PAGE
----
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Friday, August 31, 2018

Write a good CV even you have no work experience


Write a good CV even you have no work experience

Some of you just graduate from high school and some have finished university, it�s time to go the search the world and find a wanted job. For this you need to create a great CV, one that will show how passionate you are, what a great work ethic you have and how dedicated an employee you would be. We�re sure you�ve been told to relate your Job experience to the position you�re applying for, but what if you don�t have any experiences? And what to do to compare with other who have or don�t have like you.
1. Show your potential

An employer is not only seeking at what you have done, but what you able to do. You have to convince them that you are full of ability to taking on the jobs. Make a list of all your relevant experiences. If you are a fresh IT graduate, have you done an internship during your studies? Have you had experience working for a friend or relative�s company, even for a little while? You can also talk about general experiences you have had. Talk about travels, and difficulties you faced. How did you overcome them and what lessons did you learn? While you are still studying, record the skills and work experiences you acquire just so you have an inventory of good examples to draw from on applications and in interviews.

2. Be honest about your skills

Talk about your skills sensibly. Remember, the employer does not expect you to have wisdom and expertise at this point. Make a list of top your top five skills, and find examples where you demonstrated it. If you want to say you have leadership skills, you could talk about an event you organized. Are you good at communication? Provide an example of how this has helped you in work or on your course.
3. Highlight your achievements

Talk about your achievements in different contexts such as study, work or leisure. By talking about your experiences you are also reinforcing your skills. You could be dynamic and proactive - you are aware of what is happening in the industry and subscribe to relevant newsletters and participate in discussions in person or online.
4. Make sense of your qualifications

Graduates often fail to relate their qualifications and skills in a way that is meaningful to the recruiter. They cannot explain what it means to hire them, and how exactly they can help the company. For instance, you might mention dissertation writing, which is not relevant to the employer. But if you say you have the skill to research and write lengthy documents that will make communications easier for the department, you will have a much better response and understanding from the employer. You have to bridge the gap of what you did and how it relates to the job.

5. Show interest in the field

Why do you want to work for the company? Do you have any specific reasons that go in your favor? Is there something about their campaigns/projects/ethos that inspires you? Always do your research before you applying for jobs; then you can identify skills and experiences that are of a particular importance. This is the perfect opportunity for you to tailor your application so that it stands out from the crowd.



6. Talk about any work experience

It doesn�t have to be paid work, or even in the same field. Have you participated in youth leadership programs, or a member of a team? Have you done any mentoring? Just always relate it to the job in questions. Plan to gain some relevant work experience and voluntary work; have something lined up for holidays and free time. Remember to get your formal placement and internship applications in early.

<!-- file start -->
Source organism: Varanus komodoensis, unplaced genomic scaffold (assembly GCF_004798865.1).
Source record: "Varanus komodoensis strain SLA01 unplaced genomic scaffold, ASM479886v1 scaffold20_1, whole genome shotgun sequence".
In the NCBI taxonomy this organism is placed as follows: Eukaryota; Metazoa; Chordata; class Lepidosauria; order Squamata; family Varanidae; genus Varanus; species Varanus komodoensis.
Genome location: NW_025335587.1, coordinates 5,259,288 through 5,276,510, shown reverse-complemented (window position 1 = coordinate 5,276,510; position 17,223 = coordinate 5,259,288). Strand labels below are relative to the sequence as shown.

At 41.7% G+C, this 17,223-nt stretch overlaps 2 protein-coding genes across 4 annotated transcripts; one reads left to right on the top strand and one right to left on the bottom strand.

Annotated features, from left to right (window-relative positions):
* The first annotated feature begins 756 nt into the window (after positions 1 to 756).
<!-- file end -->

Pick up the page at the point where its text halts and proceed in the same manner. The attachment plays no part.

7. Mention your transferable skills

Skills like IT, sales, customer service or word processing are enough to get you started in an entry level or assistant position. Make the most of university life and extra-curricular activities to develop your transferable skills. Go to careers fairs and employer presentations and ask recruiters questions to find out what they want and then perfect those skills.

8. Bring your profile to life

This is the opening paragraph of your CV. Keep it simple, concise and to the point. In four to five sentences describe what sort of position you are looking for, your relevant experience and what you can offer to the employer in broad terms. Use your university�s careers service and find out what kind of training sessions they have available. Enroll on relevant courses and workshops, and get feedback on your CV so it showcases your assets and strengths. For example, consider this personal profile: �I am a science graduate looking for the position of a customer service associate in a well-established company where I can utilize my gained skills to work efficiently. Excellent leadership and ability to work in a team can help me in working in the professional environment. �Or this one: �Graduate of ABC College�s speech communication program seeking a position in training and development. Offer hands-on experience in classroom teaching, corporate training and communication research.� Avoid generalized objectives, it needs to be targeted. Remember to emphasize what you know and what can do; use the personal profile as an introduction to this. Remember to make note of not only your achievements but skills and personality traits. Employers are often looking for a flexible, resilient and imaginative candidate as well as somebody who has traditional hard skills. Present what you learned from your qualification in an enticing manner. Never assume that the employer knows what you gained from it. Finally, don�t forget to network! Ask family members, friends and other contacts if they could help you get some work experience and also use them as a resource to see which careers really interest you.







Source: Camhr

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